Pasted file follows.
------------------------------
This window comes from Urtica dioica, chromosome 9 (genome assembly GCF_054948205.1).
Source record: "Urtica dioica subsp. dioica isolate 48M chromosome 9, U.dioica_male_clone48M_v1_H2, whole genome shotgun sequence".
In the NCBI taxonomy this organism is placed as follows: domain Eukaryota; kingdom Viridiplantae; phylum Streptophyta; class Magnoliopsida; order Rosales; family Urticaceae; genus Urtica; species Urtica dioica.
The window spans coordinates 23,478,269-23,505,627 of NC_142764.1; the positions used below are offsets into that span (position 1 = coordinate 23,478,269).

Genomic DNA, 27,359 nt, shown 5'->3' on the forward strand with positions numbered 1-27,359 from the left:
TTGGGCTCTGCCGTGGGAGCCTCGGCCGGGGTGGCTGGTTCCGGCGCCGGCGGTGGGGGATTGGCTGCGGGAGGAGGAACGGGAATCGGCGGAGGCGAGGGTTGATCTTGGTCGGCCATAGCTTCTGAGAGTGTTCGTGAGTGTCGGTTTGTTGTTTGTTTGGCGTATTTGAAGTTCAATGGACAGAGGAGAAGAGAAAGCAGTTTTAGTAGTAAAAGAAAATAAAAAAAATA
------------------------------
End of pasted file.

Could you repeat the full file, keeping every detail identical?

This window comes from Urtica dioica, chromosome 9 (genome assembly GCF_054948205.1).
Source record: "Urtica dioica subsp. dioica isolate 48M chromosome 9, U.dioica_male_clone48M_v1_H2, whole genome shotgun sequence".
In the NCBI taxonomy this organism is placed as follows: domain Eukaryota; kingdom Viridiplantae; phylum Streptophyta; class Magnoliopsida; order Rosales; family Urticaceae; genus Urtica; species Urtica dioica.
The window spans coordinates 23,478,269-23,505,627 of NC_142764.1; the positions used below are offsets into that span (position 1 = coordinate 23,478,269).

Genomic DNA, 27,359 nt, shown 5'->3' on the forward strand with positions numbered 1-27,359 from the left:
TTGGGCTCTGCCGTGGGAGCCTCGGCCGGGGTGGCTGGTTCCGGCGCCGGCGGTGGGGGATTGGCTGCGGGAGGAGGAACGGGAATCGGCGGAGGCGAGGGTTGATCTTGGTCGGCCATAGCTTCTGAGAGTGTTCGTGAGTGTCGGTTTGTTGTTTGTTTGGCGTATTTGAAGTTCAATGGACAGAGGAGAAGAGAAAGCAGTTTTAGTAGTAAAAGAAAATAAAAAAAATA